At Polk State, there are choices within the nursing sector, including the registered nursing to Bachelor of Science (BSN) track.  “There is a huge push in the healthcare industry to hire BSN nurses.  The largest hospitals in our local area require their nurses to have a BSN,” Dr. Jones explains.  “Eventually, the BSN may become essential for employment.  Right now, any Registered Nurse who wants to advance, especially into management, should get the BSN.”

Another attractive option is the nursing practitioner, who needs a master’s degree.  “The demand for nurse practitioners will grow by 27 percent through 2021 and the average salary in Florida is $87,000, according to the Florida Department of Economic Opportunity (FDEO),” Dr. Jones says.  After earning an associate’s or BSN, graduates “can go on to study anywhere they choose,” she continues.

In addition to service jobs, there also is a need for teachers.  Dr. Ulyee Choe, director of Florida Department of Health in Polk County and a Polk County Medical Association member, is currently working to mentor and train new doctorsas an assistant professor at University of South Florida’s Morsani College of Medicine, Division of Infectious Diseases and International Medicine.  He also serves as a preceptor/liaison for Yeungnam Medical School in South Korea, whose students visit the United States to learn how medicine is practiced here.

“One of the most important parts of teaching is research.  We use evidence-based medicine to ensure we are implementing the most effective practices,” Dr. Choe elaborates.

Furthermore, Dr. Choe points out that sharing knowledge is part of the Hippocratic Oath.  “As a mentor, it is my responsibility to pass this knowledge on to others working to become a physician.  I’d like to continue this practice,” he explains.  He enjoys working with eager students.  “I love the nuance and science of medicine.  More importantly, I love the human component of medicine,” he says.  “The need to connect with people is what separates a physician from a scientist.”

Landing the Job
Anyone in need of job counseling can contact CareerPolk, which administers public funds to help the unemployed receive training.  “We’re a nonprofit that works to connect employers and job seekers,”explains Marybeth Soderstrom, the organization’s community outreach coordinator.  “All of our services to job seekers and employers are all offered at no cost.”  CareerPolk can help those entering or re-entering the job market, or transitioning to new careers, to create a career plan.  “If they have received no formal training and they can’t find a position, then we’re going to be able to send them to training,” she says.  Currently, 39 percent of those receiving assistance are seeking medical careers.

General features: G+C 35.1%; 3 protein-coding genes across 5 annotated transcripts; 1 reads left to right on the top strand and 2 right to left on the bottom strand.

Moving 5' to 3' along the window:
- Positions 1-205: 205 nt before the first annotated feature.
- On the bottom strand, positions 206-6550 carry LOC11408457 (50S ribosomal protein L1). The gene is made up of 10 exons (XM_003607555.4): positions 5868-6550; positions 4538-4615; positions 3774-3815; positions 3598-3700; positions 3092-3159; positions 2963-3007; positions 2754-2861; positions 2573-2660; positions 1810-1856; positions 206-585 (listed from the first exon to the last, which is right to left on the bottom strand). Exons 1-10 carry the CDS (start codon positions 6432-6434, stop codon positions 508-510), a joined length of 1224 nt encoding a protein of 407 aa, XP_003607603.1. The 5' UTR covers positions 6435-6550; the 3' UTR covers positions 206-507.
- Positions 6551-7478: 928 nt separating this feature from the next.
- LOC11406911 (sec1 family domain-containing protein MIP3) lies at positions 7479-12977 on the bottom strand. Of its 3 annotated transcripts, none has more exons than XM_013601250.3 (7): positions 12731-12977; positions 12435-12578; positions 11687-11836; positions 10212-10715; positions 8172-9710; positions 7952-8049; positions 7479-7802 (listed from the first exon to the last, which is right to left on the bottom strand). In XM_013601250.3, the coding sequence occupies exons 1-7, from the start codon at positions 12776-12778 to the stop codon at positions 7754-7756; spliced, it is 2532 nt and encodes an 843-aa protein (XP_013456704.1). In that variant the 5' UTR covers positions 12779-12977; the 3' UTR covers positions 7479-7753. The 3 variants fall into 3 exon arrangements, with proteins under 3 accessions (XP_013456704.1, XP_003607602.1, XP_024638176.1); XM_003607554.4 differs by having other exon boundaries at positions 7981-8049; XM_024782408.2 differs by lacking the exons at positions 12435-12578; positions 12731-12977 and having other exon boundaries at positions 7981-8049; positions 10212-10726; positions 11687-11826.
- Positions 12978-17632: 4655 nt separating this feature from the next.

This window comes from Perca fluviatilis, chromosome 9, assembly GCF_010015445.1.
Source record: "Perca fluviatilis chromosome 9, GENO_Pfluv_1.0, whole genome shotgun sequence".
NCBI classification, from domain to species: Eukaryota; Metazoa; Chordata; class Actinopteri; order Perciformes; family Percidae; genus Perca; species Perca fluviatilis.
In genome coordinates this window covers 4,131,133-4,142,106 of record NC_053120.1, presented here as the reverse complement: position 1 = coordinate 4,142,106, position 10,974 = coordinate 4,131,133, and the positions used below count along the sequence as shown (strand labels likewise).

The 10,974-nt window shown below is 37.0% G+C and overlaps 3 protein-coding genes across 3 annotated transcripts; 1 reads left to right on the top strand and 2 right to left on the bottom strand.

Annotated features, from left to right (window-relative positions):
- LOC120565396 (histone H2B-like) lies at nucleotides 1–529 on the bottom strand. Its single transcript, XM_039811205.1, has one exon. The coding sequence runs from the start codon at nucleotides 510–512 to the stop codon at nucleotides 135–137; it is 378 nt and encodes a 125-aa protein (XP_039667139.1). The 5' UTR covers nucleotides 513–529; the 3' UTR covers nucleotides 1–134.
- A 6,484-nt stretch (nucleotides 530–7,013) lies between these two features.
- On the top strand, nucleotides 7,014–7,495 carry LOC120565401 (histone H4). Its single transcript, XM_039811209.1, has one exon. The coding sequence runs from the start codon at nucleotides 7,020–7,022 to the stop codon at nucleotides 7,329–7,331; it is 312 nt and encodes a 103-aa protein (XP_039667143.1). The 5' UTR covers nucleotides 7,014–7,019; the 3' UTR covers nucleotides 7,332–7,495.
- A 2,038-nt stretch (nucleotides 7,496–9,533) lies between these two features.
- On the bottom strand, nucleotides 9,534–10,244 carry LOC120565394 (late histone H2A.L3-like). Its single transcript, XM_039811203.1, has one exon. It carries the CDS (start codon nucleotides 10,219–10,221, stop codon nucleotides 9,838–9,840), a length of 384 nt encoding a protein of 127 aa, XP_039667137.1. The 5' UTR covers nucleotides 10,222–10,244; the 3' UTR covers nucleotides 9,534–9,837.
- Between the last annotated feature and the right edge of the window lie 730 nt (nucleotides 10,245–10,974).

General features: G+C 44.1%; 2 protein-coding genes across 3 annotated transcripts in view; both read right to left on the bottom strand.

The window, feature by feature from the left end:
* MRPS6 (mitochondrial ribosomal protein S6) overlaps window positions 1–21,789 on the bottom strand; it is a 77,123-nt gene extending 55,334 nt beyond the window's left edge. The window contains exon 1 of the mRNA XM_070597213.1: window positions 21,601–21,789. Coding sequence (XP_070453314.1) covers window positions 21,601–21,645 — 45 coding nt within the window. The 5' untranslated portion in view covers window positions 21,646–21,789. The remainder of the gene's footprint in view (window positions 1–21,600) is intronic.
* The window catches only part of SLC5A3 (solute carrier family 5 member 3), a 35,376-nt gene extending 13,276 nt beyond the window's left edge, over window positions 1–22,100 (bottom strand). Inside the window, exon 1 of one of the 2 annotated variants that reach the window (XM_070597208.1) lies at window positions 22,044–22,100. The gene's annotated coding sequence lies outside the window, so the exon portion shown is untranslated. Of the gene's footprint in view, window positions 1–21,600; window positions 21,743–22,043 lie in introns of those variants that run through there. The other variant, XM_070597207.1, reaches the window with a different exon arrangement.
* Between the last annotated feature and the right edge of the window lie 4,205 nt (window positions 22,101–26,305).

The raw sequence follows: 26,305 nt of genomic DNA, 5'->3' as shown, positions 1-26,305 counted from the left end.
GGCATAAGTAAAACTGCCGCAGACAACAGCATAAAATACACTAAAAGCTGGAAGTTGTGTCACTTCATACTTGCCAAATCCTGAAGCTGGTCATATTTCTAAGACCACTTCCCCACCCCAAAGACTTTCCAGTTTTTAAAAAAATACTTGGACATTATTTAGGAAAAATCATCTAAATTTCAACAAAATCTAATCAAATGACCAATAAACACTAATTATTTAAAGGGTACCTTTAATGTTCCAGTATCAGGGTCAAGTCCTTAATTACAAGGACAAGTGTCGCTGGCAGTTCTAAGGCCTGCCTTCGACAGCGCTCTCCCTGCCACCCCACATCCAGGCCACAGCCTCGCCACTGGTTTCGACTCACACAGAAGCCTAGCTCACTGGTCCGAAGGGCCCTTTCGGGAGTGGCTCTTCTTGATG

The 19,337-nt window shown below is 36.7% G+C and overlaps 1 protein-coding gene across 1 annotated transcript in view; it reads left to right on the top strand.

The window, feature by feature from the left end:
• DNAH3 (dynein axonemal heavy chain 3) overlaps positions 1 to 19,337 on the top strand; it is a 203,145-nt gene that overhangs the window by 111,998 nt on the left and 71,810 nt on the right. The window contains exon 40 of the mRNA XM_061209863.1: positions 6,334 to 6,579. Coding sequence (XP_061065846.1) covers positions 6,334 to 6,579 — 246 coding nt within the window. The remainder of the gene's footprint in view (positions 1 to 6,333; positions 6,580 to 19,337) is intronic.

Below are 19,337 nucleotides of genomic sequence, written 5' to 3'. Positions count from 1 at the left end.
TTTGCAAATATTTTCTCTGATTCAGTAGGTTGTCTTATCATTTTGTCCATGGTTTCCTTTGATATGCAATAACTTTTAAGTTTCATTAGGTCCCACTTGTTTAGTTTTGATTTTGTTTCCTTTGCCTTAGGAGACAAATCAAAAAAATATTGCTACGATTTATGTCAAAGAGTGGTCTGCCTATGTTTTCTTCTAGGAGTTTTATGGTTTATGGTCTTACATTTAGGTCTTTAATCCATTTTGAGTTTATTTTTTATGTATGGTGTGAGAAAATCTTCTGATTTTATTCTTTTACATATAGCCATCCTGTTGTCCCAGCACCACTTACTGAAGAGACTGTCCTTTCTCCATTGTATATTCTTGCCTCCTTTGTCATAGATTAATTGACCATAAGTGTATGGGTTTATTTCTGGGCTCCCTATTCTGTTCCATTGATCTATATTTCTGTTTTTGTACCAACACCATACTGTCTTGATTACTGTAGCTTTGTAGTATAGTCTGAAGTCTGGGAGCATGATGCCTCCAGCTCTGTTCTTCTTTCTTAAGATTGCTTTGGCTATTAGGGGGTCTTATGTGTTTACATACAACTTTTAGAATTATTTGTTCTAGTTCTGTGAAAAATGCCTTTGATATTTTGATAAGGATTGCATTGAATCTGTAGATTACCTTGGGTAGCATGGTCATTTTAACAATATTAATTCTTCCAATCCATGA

State employment statistics can help you hone in on the job of your choice.  For example, in Polk County there are 11 annual openings for Medical Records and Health Information Technicians, compared with 887 for medical secretaries and 498 for massage therapists, according to the 2014-15 Regional Demand Occupations List.  In 2013, starting pay for medical records personnel was $12.31 per hour, with a mean wage of $19.01.  Starting salaries were $11.63 per hour, with a mean salary of $14.55, for medical secretaries.  Massage therapists earned $11.02 to start, but mean hourly wages were $18.53.

There are 202 openings for registered nurses (RNs) and 88 positions for LPNs and Licensed Vocational Nurses (LVN), the list shows.  Earnings for RNs started at $24.38 hourly in 2013, with mean wages of $29.14.  LPNs and LVNs started at $15.42 hourly in 2013, with mean wages of $18.45, shows the list based on FDEO’s Bureau of Labor Market statistics.

Physical therapist assistants, meanwhile, earned $21.40 to start in 2013, and a mean wage of $28 hourly.  There are 242 openings, the report shows.  There also is a demand for Cardiovascular Technologists and Technicians, with 255 positions annually and for dispensing opticians, with 158 openings.  Fewer jobs are available in respiratory therapy: 10; radiologic technology: 14; dental hygiene: 16; dental assistant: 19; and medical equipment repair: 20.

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portrait by PEZZIMENTI